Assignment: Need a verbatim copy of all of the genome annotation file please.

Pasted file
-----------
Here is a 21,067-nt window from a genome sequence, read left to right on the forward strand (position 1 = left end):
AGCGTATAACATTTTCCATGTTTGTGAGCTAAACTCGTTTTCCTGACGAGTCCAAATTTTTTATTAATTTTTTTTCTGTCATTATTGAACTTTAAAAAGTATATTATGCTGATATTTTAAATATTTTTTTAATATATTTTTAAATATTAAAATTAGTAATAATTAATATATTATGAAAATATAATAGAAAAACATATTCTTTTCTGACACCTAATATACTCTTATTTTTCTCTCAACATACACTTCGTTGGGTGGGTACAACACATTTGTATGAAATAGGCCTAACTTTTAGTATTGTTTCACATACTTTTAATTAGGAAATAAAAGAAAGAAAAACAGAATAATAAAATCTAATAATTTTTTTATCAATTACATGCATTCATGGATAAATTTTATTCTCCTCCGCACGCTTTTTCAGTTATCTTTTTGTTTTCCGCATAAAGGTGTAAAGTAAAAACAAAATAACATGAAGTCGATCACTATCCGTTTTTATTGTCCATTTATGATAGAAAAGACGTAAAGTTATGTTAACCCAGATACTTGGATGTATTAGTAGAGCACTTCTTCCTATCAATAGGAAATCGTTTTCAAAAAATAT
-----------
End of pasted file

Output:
Here is a 21,067-nt window from a genome sequence, read left to right on the forward strand (position 1 = left end):
AGCGTATAACATTTTCCATGTTTGTGAGCTAAACTCGTTTTCCTGACGAGTCCAAATTTTTTATTAATTTTTTTTCTGTCATTATTGAACTTTAAAAAGTATATTATGCTGATATTTTAAATATTTTTTTAATATATTTTTAAATATTAAAATTAGTAATAATTAATATATTATGAAAATATAATAGAAAAACATATTCTTTTCTGACACCTAATATACTCTTATTTTTCTCTCAACATACACTTCGTTGGGTGGGTACAACACATTTGTATGAAATAGGCCTAACTTTTAGTATTGTTTCACATACTTTTAATTAGGAAATAAAAGAAAGAAAAACAGAATAATAAAATCTAATAATTTTTTTATCAATTACATGCATTCATGGATAAATTTTATTCTCCTCCGCACGCTTTTTCAGTTATCTTTTTGTTTTCCGCATAAAGGTGTAAAGTAAAAACAAAATAACATGAAGTCGATCACTATCCGTTTTTATTGTCCATTTATGATAGAAAAGACGTAAAGTTATGTTAACCCAGATACTTGGATGTATTAGTAGAGCACTTCTTCCTATCAATAGGAAATCGTTTTCAAAAAATAT